A great producer (don't ask me who, I read it somewhere) once said 'a great song is made by the transition from the middle 8 to the final chorus' (or words to that effect). In other words, when the song builds up (and up and up) and finally releases into the final, frenetic outburst of energy, the audience should have the hair standing up on the back of their necks- they should feel the tension and release and whisper 'yessss' under their breath as they feel it.

Pop acts are fantastically good at this one. Take Taylor Swift's new single 'I Knew You Were Trouble', which has been bouncing around my noggin for days. The pretty standard Swift verse builds and makes way for a sort of ultra-lite dubstep-style half time chorus. This then repeats, but instead of the middle section being just another verse (as lazy songwriters, including myself, often do) it enters a short, very stripped down section where the vocal grows increasingly desperate and climbs and climbs until... BANG. Back into the chorus. And that is how it SHOULD be done (although maybe with a little more artistic integrity). So point number one: DON'T FORGET THE MIDDLE SECTION.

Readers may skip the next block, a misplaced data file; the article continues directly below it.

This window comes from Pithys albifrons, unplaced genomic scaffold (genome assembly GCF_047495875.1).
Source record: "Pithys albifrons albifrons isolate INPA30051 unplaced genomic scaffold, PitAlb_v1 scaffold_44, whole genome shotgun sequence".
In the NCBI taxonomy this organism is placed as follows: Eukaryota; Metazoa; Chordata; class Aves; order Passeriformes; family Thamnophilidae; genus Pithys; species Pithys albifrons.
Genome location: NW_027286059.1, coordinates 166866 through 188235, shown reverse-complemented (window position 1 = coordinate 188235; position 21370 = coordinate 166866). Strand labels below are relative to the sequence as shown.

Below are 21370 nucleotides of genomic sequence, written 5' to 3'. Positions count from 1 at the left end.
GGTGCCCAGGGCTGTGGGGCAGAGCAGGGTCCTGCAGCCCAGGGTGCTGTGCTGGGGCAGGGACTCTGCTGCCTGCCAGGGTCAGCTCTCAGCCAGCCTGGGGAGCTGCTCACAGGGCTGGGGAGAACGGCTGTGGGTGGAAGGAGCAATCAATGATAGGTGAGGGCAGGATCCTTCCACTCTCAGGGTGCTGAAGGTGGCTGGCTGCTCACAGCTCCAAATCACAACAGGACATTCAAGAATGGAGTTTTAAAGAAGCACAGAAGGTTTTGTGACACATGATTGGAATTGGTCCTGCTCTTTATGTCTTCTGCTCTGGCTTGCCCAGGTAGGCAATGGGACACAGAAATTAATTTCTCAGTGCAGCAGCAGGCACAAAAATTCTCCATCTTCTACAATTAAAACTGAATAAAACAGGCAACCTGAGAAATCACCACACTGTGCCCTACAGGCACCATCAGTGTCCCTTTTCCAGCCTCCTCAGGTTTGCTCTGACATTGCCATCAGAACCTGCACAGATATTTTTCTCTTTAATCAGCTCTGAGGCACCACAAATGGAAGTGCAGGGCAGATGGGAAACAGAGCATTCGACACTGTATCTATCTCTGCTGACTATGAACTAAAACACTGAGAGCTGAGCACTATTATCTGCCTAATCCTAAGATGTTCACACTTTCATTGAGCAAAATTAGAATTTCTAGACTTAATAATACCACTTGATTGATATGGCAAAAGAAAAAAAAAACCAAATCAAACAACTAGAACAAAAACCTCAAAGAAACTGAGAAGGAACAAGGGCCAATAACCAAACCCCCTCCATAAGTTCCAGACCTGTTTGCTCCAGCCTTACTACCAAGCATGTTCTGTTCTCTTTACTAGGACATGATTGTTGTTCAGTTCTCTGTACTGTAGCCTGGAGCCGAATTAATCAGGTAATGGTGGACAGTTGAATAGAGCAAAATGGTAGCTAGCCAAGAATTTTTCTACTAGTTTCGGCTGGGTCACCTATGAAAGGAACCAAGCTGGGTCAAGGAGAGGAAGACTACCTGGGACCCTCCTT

Second point: arrangement. Bands so often clutter their tracks with unnecessary thick guitars playing chunky chords and a bunch of synths playing more chords and the bass following the same chord progression (pop-punkers, I'm looking at you). Stop.